Wednesday, 14 August 2013

Poetry Thursday 75 - Is there light?

They reckon that you shouldn't write while under the influence of anything which if you think about it is impossible. Everyone is always under the influence of something whether it be chemical, human or self-inflicted like stress, worry or depression. The poem below is an example of writing under the influence of some alcohol, I wasn't falling down drunk, but the words flowed in a few seconds. Sometimes the introduction of emotion or even a chemical stimulant can release the flow. 


Is there light?

The words are in my head
and the journey persists.
Endings have no meaning
and are individual.
Explanations are subjective
and infinite.
Meaning is available
and inexplicable.
The path is unknown
and malleable.
Solutions are irrelevant
and unobtainable.
©David L Atkinson August 2013


Hemingway - Write drunk, edit sober!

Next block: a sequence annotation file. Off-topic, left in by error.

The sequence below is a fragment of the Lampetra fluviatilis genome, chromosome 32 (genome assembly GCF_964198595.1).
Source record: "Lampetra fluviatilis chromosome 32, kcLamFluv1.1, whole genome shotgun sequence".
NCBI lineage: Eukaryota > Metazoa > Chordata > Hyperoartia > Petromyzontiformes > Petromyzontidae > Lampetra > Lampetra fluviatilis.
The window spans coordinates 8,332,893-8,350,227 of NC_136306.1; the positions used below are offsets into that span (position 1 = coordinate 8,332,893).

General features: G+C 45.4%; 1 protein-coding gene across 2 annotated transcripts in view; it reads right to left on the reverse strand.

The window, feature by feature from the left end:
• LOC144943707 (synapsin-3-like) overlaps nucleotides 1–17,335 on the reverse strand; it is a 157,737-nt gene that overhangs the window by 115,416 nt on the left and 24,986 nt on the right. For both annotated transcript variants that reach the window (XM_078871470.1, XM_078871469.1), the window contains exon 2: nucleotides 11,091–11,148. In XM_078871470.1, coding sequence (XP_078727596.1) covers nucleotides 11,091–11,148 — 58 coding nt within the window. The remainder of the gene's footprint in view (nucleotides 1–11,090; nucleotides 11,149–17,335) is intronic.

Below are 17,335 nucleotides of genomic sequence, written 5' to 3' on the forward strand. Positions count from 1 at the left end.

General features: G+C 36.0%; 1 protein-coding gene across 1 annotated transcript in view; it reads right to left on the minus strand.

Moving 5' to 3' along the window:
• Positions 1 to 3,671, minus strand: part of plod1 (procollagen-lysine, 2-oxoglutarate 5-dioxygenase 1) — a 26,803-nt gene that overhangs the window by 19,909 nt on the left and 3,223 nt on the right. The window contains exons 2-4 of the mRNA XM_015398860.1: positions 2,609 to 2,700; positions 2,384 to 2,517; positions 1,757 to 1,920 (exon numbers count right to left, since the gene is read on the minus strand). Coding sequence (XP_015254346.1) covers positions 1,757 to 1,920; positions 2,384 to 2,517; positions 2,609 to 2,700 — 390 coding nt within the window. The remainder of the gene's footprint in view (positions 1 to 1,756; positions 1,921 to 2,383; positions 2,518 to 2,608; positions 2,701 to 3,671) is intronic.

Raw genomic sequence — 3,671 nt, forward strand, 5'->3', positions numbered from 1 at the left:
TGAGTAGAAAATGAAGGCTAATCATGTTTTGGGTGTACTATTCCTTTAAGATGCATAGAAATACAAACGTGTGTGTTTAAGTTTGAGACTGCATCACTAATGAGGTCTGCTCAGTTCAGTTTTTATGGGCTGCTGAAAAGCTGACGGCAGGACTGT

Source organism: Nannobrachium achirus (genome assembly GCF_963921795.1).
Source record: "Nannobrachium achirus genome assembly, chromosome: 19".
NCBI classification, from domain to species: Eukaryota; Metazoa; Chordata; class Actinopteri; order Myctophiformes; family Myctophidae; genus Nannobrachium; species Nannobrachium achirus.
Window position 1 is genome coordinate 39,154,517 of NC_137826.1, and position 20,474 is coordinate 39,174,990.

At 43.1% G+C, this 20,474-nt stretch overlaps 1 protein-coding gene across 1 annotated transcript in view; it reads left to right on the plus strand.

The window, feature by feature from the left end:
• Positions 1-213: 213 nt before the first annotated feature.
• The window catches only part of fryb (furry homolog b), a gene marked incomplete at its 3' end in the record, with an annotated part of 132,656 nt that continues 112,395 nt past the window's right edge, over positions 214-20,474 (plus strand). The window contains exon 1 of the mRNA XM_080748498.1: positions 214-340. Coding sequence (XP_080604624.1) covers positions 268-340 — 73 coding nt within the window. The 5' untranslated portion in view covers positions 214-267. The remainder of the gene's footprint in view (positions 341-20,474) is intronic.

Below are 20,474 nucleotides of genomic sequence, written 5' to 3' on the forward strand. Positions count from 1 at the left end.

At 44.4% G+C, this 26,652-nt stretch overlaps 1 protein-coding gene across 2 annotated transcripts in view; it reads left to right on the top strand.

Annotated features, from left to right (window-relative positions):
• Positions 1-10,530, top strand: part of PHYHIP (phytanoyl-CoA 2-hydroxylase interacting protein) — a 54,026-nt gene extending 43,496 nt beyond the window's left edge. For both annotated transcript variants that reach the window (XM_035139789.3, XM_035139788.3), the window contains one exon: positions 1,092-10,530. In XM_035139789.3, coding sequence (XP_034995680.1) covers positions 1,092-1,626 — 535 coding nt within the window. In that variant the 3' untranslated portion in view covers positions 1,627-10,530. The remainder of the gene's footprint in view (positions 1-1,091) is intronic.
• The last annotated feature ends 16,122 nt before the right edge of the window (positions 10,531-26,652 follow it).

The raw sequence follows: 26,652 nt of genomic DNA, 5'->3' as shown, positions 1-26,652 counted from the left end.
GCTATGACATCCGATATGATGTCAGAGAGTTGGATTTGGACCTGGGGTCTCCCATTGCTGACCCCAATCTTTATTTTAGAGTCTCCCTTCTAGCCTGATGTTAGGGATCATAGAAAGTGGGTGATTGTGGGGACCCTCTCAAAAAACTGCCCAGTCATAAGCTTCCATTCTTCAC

Does it help writers to drink? Certainly Jack Kerouac, Dylan Thomas, John Cheever, Ernest Hemingway and F Scott Fitzgerald thought so. In fact that the antics of Dylan Thomas immediately prior to his death are the stuff of legend and there is a film being prepared for next year which is the 100th anniversary of the writer's birth. Behind the Thomas story, though, is an older myth, that poetry and alcohol go together, as complementary means to achieve transcendence. You can trace the idea back to ancient Greece, where poems would be recited at drinking parties or symposia (often competitively, in a "capping game", one person following another). The idea is common to other cultures, too, including the Chinese, where in the third century AD the seven sages of the Bamboo Grove retired to the country to drink wine and compose verse: "Once drunk, a cup of wine can bring 100 stanzas," the poet Xiuxi Yin claimed. The drunker the bard, the more the words flowed. 

 Dylan Thomas

Thomas epitomised this tradition of the roistering rhymer – to the distaste of Kingsley Amis, who wrote a singularly unpleasant epitaph for him:
They call you "drunk with words"; 
but when we drink
And fetch it up, we sluice it down 
the sink.
You should have stuck to spewing 
beer, not ink.

God Bless